Restaurant co-owner Sandy Bazil, who oversees the front of the house, reports that guests — “younger, as well as older” — tell her regularly, “This is about the only restaurant where we can go out with friends and actually hear each other over dinner.”
“When customers tell us that eating here reminds them of wonderful dining experiences from the past, it is a great compliment,” said owner Max Bazil “We offer exceptional food, comfortable seating, and attentive service. We’ve taken pride over these years knowing that eating and drinking at Bazil’s is a fun and special experience.”
Dining out at good restaurants is something Max has treasured since his boyhood days in Chicago.
“Back when I was a kid, my dad would say, ‘Let’s go to dinner; get in the car,’ and then he’d drive somewhere — wherever. Distance and time were never important; going someplace nice that served great food was.”
By the time the family moved to Tucson, Max was a teenager. His parents Bill and Bebe decided to open their own restaurant — the kind of place they, enjoyed eating at.
“Our goal has always been to serve the finest food in a pleasant, comfortable space.”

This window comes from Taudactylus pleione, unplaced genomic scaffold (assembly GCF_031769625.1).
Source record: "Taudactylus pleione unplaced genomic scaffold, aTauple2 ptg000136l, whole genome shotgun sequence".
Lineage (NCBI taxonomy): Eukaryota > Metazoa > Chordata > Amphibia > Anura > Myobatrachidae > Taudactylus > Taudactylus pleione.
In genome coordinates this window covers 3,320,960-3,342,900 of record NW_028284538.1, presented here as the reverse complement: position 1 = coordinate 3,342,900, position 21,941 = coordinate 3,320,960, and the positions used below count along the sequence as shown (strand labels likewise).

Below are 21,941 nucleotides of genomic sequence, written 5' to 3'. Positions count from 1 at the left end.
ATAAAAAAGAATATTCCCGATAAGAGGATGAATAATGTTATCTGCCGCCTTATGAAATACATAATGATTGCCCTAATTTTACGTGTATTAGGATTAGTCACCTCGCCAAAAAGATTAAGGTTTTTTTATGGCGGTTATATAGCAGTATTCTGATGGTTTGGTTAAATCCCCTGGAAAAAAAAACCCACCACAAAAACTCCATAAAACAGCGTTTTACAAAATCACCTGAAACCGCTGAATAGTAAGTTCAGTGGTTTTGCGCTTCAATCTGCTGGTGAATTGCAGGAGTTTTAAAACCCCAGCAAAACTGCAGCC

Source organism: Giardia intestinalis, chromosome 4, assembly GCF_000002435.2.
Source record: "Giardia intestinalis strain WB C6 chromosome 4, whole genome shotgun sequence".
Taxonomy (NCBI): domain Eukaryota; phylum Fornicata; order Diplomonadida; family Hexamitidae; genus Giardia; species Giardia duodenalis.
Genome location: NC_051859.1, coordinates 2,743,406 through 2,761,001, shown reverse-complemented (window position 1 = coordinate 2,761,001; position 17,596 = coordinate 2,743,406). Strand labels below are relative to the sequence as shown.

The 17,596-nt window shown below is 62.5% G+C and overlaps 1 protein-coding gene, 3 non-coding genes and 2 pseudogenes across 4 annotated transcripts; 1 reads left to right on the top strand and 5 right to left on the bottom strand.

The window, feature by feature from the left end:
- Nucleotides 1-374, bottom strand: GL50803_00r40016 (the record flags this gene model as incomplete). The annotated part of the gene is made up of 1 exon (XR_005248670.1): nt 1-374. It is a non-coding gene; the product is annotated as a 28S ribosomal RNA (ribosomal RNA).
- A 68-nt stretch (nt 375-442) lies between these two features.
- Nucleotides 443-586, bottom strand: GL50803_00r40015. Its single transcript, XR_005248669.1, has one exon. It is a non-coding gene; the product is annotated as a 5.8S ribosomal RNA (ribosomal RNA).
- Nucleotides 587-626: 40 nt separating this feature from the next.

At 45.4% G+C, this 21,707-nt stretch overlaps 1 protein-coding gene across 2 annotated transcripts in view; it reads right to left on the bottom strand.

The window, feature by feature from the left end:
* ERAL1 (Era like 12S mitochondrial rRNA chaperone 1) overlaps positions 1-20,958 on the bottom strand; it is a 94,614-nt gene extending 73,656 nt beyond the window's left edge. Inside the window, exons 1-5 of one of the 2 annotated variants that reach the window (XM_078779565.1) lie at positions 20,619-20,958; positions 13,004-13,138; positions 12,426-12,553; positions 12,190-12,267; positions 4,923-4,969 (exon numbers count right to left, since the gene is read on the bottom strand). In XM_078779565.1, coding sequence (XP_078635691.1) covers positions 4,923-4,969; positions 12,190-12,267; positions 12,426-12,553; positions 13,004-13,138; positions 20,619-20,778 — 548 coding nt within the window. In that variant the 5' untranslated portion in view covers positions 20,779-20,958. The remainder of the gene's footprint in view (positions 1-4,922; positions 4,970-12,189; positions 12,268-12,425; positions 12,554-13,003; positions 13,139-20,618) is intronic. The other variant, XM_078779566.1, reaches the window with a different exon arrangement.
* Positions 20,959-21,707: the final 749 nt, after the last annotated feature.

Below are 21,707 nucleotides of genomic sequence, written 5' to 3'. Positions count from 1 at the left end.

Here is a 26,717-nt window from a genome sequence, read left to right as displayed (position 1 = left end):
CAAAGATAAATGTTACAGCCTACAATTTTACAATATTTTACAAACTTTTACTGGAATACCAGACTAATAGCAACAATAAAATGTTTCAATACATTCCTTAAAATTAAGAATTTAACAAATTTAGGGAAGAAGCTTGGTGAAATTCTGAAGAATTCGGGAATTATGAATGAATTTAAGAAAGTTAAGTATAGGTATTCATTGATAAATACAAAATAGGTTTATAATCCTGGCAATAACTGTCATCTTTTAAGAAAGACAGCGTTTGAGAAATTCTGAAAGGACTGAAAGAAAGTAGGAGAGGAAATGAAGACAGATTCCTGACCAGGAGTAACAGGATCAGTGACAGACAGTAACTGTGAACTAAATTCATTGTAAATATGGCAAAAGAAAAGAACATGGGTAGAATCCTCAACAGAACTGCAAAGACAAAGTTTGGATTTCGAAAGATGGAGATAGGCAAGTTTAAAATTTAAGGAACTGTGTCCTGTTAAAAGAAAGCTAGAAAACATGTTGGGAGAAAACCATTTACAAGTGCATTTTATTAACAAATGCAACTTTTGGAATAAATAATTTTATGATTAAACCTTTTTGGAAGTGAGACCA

While the restaurant’s initial location was on Speedway Boulevard near Country Club Road, the family relocated to Tucson’s foothills in 1988.
“Customers who lived north of the city kept telling us, ‘There is no place like yours up there,” Max recalled. So the family leased and renovated vacated retail space in what was then a sleepy, corner shopping center at North Swan Road and East Sunrise Drive. “People couldn’t wait for us to open.”
The location was new, but the family recreated an interior nearly identical to their midtown location Much of the menu remained the same, too. “Italian & Continental, with the best martini in Tucson,” was how the restaurant was — and remains — branded.
While accurate, the moniker doesn’t begin to capture the breadth and depth — much less the quality — of the food on Bazil’s menu. There are ten appetizers — including everything from clams steamed in a delicate, flavorful wine and garlic sauce to classic French escargot to fanciful toasted ravioli, 8 veal entrees, 9 different pasta options, 5 chicken dishes, and 7 seafood offerings.